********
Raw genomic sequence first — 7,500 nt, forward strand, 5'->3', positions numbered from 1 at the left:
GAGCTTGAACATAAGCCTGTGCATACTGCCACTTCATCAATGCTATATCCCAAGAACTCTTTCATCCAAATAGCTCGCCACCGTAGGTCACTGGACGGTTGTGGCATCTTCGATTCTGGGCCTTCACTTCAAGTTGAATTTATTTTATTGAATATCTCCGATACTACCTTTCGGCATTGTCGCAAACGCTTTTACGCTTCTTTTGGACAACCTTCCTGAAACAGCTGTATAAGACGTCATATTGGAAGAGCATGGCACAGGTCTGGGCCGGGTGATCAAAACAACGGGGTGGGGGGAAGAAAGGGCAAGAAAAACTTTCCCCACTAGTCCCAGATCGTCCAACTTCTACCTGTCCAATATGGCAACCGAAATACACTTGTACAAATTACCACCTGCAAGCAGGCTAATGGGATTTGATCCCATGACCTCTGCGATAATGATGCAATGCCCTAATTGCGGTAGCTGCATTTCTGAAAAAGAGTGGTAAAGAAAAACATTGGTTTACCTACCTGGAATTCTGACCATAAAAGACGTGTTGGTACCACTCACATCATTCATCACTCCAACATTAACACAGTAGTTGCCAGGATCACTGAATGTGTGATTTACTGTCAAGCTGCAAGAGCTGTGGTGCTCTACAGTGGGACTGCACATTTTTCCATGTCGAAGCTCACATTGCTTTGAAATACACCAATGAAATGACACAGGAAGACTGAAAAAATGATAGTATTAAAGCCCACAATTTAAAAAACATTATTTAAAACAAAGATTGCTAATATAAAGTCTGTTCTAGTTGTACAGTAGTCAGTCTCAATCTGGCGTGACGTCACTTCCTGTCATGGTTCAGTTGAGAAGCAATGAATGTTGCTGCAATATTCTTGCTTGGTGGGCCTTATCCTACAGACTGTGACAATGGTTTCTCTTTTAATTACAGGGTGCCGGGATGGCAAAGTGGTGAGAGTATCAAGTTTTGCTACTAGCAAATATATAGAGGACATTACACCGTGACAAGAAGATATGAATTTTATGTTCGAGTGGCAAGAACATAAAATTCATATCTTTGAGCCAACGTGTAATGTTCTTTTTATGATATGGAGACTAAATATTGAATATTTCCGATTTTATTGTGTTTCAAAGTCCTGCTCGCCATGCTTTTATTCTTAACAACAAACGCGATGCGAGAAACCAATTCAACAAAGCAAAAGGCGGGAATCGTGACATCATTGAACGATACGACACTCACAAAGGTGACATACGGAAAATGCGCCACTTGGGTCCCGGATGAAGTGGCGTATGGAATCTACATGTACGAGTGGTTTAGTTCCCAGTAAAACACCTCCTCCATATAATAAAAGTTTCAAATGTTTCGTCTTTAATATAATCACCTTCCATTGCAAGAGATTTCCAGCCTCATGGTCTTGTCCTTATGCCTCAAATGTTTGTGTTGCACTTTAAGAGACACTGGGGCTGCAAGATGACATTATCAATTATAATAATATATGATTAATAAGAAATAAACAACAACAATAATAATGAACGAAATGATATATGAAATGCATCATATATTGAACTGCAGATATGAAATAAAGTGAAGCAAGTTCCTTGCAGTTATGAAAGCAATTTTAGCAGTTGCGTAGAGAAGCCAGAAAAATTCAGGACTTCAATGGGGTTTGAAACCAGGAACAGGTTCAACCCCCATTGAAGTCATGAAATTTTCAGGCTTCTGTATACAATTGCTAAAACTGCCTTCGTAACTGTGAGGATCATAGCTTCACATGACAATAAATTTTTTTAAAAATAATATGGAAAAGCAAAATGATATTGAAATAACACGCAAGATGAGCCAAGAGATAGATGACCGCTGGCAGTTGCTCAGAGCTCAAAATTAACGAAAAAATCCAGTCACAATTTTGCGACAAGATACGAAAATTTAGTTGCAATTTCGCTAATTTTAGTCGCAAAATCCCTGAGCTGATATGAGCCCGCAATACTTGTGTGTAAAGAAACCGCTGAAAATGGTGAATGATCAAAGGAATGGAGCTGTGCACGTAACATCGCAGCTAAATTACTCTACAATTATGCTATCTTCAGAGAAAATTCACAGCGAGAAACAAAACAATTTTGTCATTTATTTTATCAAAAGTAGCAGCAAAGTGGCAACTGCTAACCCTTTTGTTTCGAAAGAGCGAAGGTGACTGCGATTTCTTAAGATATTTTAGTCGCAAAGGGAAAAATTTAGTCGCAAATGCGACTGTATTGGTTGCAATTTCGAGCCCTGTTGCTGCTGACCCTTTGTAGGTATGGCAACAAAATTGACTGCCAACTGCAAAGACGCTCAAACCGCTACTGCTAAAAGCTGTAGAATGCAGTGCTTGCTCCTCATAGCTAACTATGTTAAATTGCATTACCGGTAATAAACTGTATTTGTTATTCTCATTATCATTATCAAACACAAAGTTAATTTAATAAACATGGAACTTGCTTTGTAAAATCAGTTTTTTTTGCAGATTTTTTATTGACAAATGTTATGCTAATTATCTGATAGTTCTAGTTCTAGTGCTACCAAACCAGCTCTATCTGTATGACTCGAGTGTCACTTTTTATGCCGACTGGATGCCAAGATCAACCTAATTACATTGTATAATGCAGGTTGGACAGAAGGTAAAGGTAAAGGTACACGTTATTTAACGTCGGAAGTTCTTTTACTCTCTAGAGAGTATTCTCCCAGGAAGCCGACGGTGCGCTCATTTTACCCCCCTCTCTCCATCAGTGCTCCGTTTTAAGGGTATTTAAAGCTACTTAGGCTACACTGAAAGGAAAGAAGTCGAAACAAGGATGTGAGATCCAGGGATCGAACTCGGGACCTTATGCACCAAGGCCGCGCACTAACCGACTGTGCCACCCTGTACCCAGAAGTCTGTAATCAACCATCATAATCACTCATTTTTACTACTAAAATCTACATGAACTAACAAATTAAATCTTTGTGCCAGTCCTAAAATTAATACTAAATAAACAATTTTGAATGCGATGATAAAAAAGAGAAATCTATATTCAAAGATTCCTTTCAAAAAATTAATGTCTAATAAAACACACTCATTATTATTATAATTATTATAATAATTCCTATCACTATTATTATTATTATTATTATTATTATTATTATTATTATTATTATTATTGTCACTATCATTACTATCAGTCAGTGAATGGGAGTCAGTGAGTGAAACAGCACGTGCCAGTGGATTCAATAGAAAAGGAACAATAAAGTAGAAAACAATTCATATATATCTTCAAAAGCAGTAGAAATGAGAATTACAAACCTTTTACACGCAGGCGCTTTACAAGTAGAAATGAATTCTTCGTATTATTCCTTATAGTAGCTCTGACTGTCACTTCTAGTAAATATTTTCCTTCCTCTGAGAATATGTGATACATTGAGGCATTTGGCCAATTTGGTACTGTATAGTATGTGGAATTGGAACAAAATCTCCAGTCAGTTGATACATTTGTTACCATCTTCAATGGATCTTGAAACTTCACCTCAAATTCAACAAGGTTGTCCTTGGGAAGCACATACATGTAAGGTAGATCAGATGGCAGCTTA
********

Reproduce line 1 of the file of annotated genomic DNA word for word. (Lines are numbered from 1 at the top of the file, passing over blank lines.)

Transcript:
Raw genomic sequence first — 7,500 nt, forward strand, 5'->3', positions numbered from 1 at the left: